BOE: You are registered. But you missed the deadline to re-register your party affiliation.

Me: Huh? But I submitted that almost 6 months ago, in early November.

BOE: Yes, but the deadline to re-register is October 9th. That’s over 6 months ago. You can’t vote in the Primary.

Tascha Van Auken, who co-founded the volunteer group Team Bernie NY, told MSNBC, "It really is a large segment of New York that gets shut out of the primary. Unless you're very plugged into the political process, you likely don't even realize it."

Another voter said she unknowingly missed the deadline by about a week, and only found out after double-checking her status.

"The most frustrating part to me was that neither the state website nor the Democratic party [notified] me that the registration was invalid," she told the Guardian. "This feels like a bullshit way to disenfranchise people in the primary. Given that our presidential elections are two-party affairs, it seems pretty disingenuous to make it so hard for some people to participate."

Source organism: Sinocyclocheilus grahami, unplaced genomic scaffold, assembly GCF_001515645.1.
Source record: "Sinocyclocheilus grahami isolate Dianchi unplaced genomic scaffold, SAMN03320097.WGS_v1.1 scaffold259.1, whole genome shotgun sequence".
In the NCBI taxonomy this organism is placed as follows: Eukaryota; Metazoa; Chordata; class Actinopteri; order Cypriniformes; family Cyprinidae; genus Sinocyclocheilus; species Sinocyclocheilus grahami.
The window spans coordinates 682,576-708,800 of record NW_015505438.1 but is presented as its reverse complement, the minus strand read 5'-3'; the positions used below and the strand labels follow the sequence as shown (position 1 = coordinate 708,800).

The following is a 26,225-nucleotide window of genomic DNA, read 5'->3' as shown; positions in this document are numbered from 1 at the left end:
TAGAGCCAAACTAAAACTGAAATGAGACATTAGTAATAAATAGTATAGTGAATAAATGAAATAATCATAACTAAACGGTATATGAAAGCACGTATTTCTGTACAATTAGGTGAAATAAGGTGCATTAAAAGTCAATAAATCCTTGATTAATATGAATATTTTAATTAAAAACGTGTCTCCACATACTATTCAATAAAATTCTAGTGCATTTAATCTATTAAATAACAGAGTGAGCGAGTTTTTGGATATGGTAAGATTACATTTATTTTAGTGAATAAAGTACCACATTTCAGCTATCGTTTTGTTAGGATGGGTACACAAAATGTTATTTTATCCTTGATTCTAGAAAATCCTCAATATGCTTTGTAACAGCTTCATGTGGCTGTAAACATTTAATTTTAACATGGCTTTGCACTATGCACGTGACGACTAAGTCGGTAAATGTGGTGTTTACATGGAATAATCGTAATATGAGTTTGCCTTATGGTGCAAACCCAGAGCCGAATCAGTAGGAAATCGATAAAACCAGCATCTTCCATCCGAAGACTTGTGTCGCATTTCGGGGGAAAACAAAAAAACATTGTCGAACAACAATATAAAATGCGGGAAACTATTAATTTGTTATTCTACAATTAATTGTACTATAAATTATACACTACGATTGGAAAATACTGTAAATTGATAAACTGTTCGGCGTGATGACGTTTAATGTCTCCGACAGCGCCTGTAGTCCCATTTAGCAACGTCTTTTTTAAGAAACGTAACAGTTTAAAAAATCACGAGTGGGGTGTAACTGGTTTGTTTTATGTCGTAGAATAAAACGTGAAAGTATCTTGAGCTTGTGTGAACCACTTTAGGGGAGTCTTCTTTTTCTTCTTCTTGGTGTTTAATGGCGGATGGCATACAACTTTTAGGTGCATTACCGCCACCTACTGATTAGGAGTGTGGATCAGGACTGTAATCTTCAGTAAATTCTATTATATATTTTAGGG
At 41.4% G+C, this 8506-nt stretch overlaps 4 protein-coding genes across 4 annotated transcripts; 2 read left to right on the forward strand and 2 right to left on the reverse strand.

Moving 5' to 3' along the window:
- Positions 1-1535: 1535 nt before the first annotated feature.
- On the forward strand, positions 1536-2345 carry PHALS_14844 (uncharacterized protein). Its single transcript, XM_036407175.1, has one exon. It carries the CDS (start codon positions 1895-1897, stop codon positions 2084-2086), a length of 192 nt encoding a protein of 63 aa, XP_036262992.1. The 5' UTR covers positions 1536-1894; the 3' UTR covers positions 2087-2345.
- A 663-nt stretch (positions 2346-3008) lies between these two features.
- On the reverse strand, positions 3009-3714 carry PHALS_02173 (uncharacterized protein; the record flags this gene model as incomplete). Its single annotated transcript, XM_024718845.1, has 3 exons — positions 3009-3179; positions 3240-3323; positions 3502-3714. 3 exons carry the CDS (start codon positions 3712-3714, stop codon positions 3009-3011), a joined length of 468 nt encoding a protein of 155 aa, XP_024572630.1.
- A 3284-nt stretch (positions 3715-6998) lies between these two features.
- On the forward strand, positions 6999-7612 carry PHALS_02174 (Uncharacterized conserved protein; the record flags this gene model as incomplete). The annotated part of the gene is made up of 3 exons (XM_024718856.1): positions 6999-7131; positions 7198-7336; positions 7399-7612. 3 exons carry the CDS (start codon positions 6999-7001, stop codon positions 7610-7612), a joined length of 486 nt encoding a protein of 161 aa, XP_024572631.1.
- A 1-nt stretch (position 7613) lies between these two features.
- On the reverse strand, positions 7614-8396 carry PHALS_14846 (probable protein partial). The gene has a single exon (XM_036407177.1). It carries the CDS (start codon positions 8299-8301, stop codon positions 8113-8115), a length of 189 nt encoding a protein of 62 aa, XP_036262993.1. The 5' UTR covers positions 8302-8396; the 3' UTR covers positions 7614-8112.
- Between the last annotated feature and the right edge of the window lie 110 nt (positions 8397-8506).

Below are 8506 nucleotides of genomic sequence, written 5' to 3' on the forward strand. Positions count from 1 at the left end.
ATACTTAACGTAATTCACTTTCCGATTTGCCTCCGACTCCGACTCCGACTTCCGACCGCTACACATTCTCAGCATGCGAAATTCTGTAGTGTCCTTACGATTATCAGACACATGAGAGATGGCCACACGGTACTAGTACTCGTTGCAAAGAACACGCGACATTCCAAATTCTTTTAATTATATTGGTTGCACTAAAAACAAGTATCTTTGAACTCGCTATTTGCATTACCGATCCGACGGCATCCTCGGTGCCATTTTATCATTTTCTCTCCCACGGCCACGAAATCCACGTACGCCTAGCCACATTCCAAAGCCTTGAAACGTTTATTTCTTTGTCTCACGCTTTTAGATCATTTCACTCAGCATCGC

Especially, they say, when those people are overwhelmingly in favor of Sanders—who has lost all three closed primaries thus far. According to a recent PRRI/Atlantic poll, the Vermont senator leads Clinton among Democratic-leaning independents, but she bests him among registered Democrats by 21 points.

And nine of the 17 remaining contests are closed.

Peter Grier, a staff writer for the Christian Science Monitor, writes:

If you’re outraged that closed primaries exist, and feel that every American should be able to vote for whomever they want in the primaries, tough luck. The parties are in essence private clubs and get to determine how they choose their nominees. Even if some tax dollars get spent in the process.

It’s not as if they’re actually preventing the candidate who got the most primary votes from being declared the winner. That would be truly anti-democratic, right? Right?

Faced with those odds, pro-Sanders organizers launched a vigorous voter registration drive ahead of New York's October and March deadlines, getting enough information to register about 13,000 people, MSNBC said. And despite the grim outlook, his supporters still have hope.

As Karthik Ganapathy, a spokesperson for the campaign, told MSNBC, "In every one of those primaries and caucuses, a coalition of enthusiastic young people, working families and voters hit hardest by today's rigged economy have come together to defy expectations and build a political revolution."